The Gospel was written in “everyday” (koine) Greek, and its style was not as elegant as Luke’s. The Gospel introduced a new literary genre, the evangelion (or “good news”), which was distinguished from a “history.” The NAOB points out that the “good news” always referred either to the act of preaching or its content. Outside the Christian Scriptures, the term was used for various happy announcements such as a military victory, the birth of a son or a wedding. The Jewish Annotated New Testament suggests that the word was intended to suggest the good news of God’s deliverance.
The JANT observes: “Although Mark presents an earthly Jesus and not the heavenly mediator emphasized in Paul’s letters (e.g., Phil. 2.6-11), Mark and Paul share several important themes: the centrality of the followers’ faith, the emphasis on Jesus’ death rather than his resurrection, and reservations about Peter’s role.”
In some respects, Mark has a “lower Christology” than the other gospels in that it placed more emphasis on Jesus’ humanity. Each of the gospels has its own “special theme” – and Mark’s presentation of Jesus used the motifs and imagery of the “Suffering Servant” found in Isaiah 52 and 53. It also substantially based many details of the Passion and Crucifixion on Psalm 22.
Today’s reading contains the first words of Jesus that are reported as part of his public ministry. In saying the “Kingdom of God has come near (v.15), Jesus proclaimed that the ideal state is beginning but has not yet been accomplished. In preaching repentance, Jesus (like John the Baptist) called for a “change of mind” in which one’s heart and whole inner being is called to “return” to God. The JANT observes “in ancient Israel and Mark as well “faith” and “believe” often connoted faithfulness and trustworthiness regarding both humans and God.”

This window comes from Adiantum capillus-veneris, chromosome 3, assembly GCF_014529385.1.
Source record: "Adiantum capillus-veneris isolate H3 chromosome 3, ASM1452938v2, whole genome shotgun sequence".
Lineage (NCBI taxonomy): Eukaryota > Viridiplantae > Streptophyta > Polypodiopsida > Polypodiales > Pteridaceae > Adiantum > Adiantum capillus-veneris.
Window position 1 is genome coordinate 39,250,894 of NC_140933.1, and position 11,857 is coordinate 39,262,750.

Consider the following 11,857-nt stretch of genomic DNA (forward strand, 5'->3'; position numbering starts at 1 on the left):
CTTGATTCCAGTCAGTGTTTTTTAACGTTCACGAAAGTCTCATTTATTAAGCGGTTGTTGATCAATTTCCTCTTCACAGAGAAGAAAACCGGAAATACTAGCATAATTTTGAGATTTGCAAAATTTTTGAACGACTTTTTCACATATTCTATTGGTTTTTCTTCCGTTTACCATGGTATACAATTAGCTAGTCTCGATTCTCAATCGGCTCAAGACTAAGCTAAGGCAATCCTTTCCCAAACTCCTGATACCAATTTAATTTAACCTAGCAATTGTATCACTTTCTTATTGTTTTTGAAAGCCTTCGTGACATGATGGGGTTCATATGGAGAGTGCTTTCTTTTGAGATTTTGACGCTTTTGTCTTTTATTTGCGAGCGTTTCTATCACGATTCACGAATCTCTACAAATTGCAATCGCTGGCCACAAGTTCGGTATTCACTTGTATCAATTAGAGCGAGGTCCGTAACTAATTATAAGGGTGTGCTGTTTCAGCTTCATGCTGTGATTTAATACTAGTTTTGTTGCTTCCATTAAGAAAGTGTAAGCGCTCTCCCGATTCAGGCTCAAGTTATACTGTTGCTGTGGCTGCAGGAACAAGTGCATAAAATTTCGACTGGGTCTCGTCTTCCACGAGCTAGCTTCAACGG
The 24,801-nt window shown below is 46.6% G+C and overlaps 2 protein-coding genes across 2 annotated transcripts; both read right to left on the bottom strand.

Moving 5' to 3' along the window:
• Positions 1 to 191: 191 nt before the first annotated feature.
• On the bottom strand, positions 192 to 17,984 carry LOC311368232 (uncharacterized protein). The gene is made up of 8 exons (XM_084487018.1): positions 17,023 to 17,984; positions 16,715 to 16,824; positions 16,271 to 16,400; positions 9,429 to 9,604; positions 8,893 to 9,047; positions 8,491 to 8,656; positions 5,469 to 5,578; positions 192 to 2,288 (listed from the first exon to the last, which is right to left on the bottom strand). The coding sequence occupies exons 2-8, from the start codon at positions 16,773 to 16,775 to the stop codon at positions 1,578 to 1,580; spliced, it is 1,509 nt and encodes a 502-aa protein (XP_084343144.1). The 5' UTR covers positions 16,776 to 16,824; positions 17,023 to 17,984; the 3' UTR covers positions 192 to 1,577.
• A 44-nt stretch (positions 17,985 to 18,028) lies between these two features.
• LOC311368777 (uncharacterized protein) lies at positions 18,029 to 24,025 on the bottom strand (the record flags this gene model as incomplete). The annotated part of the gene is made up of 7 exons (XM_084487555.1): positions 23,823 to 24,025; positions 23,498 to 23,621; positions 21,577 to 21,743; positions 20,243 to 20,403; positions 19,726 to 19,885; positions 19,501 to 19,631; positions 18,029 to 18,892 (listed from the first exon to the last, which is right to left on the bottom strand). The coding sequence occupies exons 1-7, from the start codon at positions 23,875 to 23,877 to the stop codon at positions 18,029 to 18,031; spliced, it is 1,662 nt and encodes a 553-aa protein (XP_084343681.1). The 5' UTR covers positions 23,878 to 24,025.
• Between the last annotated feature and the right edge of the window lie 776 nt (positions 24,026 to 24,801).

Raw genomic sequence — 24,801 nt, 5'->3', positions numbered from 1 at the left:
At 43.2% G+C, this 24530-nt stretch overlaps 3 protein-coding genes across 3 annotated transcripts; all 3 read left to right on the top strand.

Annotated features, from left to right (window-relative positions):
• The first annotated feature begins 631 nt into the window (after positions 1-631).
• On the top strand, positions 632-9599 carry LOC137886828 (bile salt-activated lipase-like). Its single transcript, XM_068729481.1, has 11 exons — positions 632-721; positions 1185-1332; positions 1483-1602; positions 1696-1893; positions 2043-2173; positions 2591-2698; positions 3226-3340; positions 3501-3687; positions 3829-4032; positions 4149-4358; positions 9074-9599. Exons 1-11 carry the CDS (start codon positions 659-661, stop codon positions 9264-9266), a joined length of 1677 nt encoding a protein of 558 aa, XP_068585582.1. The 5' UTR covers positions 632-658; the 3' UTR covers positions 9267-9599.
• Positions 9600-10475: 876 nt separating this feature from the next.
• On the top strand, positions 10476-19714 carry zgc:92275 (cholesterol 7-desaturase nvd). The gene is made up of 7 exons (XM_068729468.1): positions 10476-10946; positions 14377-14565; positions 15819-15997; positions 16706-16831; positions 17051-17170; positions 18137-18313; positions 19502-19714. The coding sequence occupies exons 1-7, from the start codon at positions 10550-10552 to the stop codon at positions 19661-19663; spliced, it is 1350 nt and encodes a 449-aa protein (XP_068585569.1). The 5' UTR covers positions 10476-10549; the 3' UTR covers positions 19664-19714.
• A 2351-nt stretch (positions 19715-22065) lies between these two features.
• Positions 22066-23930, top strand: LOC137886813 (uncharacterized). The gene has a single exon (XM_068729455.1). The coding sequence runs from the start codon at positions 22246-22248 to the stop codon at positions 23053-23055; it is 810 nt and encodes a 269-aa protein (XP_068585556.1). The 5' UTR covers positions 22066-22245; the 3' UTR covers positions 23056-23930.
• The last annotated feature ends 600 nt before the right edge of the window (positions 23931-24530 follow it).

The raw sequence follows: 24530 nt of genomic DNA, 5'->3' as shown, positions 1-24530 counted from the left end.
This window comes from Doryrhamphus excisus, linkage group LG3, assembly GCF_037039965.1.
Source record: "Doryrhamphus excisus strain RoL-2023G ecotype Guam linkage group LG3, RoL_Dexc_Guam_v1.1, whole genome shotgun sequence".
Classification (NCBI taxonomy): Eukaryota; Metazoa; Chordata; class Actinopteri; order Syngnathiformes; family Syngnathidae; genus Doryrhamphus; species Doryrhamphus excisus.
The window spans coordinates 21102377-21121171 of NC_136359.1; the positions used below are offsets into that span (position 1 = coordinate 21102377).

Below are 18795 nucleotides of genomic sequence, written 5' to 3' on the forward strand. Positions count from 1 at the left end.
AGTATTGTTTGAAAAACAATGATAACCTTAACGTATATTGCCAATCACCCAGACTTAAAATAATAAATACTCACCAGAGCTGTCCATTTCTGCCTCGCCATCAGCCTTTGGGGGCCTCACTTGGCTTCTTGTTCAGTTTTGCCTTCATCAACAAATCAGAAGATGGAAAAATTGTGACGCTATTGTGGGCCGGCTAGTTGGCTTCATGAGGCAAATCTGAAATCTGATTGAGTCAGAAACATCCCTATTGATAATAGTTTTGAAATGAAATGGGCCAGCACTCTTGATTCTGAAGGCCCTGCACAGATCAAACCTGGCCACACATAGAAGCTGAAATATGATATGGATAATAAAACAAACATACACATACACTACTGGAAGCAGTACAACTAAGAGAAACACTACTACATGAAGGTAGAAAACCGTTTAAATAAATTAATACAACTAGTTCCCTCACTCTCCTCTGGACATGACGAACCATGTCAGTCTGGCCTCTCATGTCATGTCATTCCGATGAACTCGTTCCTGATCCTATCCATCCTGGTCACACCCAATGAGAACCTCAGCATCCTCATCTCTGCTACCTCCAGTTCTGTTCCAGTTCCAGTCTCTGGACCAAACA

The arrest of John (v.14) is presented as the triggering event for Jesus to begin his public ministry. The New Jerome Biblical Commentary notes that instead of “arrested,” the Greek should be translated as “handed over” – the same way that Jesus was “handed over” (14:44) by Judas to the authorities at the Garden of Gethsemane.
The NOAB sees verse 15 as a “summary of Jesus’ program and of the Gospel according to Mark. At the right time, in fulfillment of long-standing yearnings and hopes, God is finally acting to reestablish his beneficent will for the people.”
The area called “the Galilee” was, according to The JANT, the area north of Judea, and had “indistinct boundaries.” It was more rural and less Hellenized in the First Century than Judea. The people there thought of themselves as “Israelites” (see John 1:47) and distinct from the Judeans.
The NAOB points out that the Sea of Galilee is also called the Lake of Gennesaret and “is a large lake in a deep basin mostly surrounded by high hills.” It is about 10 miles from North to South, and about 6 miles from West to East. It is fed by the Jordan River on the north, and its outlet is to the Jordan River to the south.
The call of disciples in Mark in today’s reading is quite different from the story last week in the Fourth Gospel of the calls of Andrew, Peter, Phillip and Nathaniel. In last week’s story, John the Baptist referred to Jesus a “the Lamb of God” (John 1:36) to two of his disciples, one of whom was Andrew. Andrew found his brother Simon and told him “We have found the Messiah” (v.41). Andrew brought Simon to Jesus who told Simon, “You are son of John…You are to be called Cephas (Peter)” (v.42). Jesus then went to the Galilee and “found” Philip and said, “Follow me” (v.43) and Philip went and found Nathaniel (v.45).
Simon is later called “Peter.” James (son of Zebedee) is to be distinguished from James the brother of Jesus who became the leader of the Jesus Follower Movement in Jerusalem and from James “the Less” (another apostle).
In the First Century, it would have been unusual for a rabbi/teacher to call disciples. Typically, disciples sought out a master. Here, the Gospel writer follows a pattern set by Elijah in his call of Elisha to be his disciple (1 Kings 19:19).